How to calculate leap year – When did leap year originate?

The Gregorian calendar is closely based on the Julian calendar, which was introduced by Julius Caesar in 45 BC. The Julian calendar featured a 12-month, 365-day year, with an intercalary day inserted every fourth year at the end of February to make an average year of 365.25 days. But because the length of the solar year is actually 365.242216 days, the Julian year was too long by .0078 days (11 minutes 14 seconds).

This may not seem like a lot, but over the course of centuries it added up. Until in the 16th century, the vernal equinox was falling around March 11 instead of March 21. In 1582, Pope Gregory XIII adjusted the calendar by moving the date ahead by 11 days and by instituting the exception to the rule for leap years. This new rule, whereby a century year is a leap year only if divisible by 400, is the sole feature that distinguishes the Gregorian calendar from the Julian calendar.

Following the Gregorian reform, the average length of the year was 365.2425 days, an even closer approximation to the solar year. At this rate, it will take more than 3,000 years for the Gregorian calendar to gain one extra day in error.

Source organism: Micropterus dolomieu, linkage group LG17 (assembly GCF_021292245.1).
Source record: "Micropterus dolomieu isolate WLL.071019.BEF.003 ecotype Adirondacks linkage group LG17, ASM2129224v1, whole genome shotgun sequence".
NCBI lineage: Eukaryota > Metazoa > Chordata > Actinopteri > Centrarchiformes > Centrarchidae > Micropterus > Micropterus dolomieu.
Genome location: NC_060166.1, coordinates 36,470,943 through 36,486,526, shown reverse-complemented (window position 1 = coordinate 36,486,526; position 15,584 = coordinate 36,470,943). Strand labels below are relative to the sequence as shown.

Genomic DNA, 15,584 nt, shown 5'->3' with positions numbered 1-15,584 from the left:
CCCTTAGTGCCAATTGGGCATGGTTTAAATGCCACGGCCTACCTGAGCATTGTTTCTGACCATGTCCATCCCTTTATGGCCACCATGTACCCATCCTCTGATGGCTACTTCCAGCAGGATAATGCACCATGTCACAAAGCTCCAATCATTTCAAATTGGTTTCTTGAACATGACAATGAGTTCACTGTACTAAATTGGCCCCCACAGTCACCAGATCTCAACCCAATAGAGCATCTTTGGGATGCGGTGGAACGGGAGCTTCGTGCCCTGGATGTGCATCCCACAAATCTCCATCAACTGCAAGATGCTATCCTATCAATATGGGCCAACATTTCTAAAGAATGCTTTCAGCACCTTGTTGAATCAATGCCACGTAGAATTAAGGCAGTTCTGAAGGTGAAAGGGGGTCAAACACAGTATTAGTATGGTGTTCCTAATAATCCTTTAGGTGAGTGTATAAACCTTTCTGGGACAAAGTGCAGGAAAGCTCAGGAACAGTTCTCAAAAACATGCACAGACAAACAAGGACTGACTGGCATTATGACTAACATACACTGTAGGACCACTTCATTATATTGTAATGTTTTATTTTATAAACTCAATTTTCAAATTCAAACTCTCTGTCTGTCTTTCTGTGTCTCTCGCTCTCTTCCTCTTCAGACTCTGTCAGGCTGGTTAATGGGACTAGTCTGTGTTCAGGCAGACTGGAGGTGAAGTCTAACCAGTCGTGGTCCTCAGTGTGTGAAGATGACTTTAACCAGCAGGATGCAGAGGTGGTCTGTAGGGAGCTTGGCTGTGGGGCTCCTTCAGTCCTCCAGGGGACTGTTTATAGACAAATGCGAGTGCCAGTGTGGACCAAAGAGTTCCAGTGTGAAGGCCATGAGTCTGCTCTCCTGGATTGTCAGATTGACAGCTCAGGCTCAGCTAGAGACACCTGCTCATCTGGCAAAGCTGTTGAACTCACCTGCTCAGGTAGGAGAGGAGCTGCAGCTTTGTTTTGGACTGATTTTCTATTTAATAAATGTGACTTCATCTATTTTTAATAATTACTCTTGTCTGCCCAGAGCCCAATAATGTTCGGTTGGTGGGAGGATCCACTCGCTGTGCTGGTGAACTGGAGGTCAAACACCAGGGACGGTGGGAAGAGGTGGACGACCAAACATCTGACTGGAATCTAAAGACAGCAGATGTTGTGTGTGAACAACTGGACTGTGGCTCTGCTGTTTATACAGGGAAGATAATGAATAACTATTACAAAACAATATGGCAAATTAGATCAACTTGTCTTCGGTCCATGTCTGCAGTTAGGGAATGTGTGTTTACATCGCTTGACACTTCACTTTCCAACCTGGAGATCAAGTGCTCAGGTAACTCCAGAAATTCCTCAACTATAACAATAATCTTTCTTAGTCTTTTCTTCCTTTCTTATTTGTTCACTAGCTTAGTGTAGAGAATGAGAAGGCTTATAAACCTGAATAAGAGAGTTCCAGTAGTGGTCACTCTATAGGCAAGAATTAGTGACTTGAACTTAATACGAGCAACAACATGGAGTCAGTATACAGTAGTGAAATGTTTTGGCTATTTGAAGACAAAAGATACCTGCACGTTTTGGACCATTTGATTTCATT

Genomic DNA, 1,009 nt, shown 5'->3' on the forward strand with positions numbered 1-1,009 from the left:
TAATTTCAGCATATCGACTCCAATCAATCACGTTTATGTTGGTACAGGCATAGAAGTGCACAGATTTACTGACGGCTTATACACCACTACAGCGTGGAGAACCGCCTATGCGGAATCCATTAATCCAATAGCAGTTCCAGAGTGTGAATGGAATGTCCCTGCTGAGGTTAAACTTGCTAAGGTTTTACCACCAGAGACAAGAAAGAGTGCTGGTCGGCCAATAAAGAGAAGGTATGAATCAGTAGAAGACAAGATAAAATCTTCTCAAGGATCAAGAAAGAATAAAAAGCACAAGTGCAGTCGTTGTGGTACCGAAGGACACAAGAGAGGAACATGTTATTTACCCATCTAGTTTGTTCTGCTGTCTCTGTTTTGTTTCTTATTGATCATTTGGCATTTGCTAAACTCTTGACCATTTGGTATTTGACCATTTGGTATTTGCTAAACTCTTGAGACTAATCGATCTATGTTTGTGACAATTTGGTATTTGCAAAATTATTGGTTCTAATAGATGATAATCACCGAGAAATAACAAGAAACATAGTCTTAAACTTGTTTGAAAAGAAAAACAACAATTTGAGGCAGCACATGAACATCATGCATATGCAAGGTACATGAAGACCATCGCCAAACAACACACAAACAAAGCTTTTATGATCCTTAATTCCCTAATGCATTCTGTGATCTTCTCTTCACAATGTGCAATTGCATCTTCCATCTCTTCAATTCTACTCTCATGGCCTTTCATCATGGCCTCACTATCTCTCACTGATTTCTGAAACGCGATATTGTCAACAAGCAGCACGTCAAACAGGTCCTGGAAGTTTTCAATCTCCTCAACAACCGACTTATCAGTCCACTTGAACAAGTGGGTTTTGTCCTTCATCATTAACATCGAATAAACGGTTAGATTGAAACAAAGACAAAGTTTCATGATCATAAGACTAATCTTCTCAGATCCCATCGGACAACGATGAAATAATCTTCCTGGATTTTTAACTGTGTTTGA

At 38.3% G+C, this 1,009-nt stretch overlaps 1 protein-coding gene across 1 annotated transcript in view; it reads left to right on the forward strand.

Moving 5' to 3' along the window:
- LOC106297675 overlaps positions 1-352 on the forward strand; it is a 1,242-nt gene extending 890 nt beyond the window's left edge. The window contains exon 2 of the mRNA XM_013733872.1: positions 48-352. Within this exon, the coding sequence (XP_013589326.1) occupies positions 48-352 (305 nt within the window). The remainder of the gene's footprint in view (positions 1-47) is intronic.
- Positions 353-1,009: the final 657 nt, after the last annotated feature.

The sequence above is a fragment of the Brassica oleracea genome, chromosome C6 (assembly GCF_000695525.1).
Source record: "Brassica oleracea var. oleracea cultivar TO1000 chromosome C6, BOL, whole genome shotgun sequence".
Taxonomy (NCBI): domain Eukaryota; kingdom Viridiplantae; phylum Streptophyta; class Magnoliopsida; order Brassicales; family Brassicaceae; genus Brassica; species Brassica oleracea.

How to calculate leap year: Divide by 4: Whole number is leap years: Fractions is not leap years

How to calculate leap year – A Quick History Lesson

The Egyptians were the first to come up with the idea of adding a leap day once every four years to keep the calendar in sync with the solar year. Later, the Romans adopted this solution for their calendar, and they became the first to designate February 29 as the leap day.

But Wait! It’s Not Quite that Simple!

The math seems to work out beautifully when you add an extra day to the calendar every four years to compensate for the extra quarter of a day in the solar year. As we said earlier, however, the solar year is just about 365 ¼ days long, but not exactly! The exact length of a solar year is actually 11 minutes and 14 seconds less than 365 ¼ days. That means that even if you add a leap day every four years, the calendar would still overshoot the solar year by a little bit—11 minutes and 14 seconds per year. These minutes and seconds really start to add up: after 128 years, the calendar would gain an entire extra day. So, the leap year rule, “add a leap year every four years” was a good rule, but not good enough!

Calendar Correction, Part II

To rectify the situation, the creators of our calendar (the Gregorian calendar, introduced in 1582) decided to omit leap years three times every four hundred years. This would shorten the calendar every so often and rid it of the annual excess of 11 minutes and 14 seconds. So in addition to the rule that a leap year occurs every four years, a new rule was added: a century year is not a leap year unless it is evenly divisible by 400. This rule manages to eliminate three leap years every few hundred years.

It’s Smooth Sailing for the Next 3,300 Years

This ingenious correction worked beautifully in bringing the calendar and the solar year in harmony, pretty much eliminating those pesky extra 11 minutes and 14 seconds. Now the calendar year and the solar year are just about a half a minute off. At that rate, it takes 3,300 years for the calendar year and solar year to diverge by a day.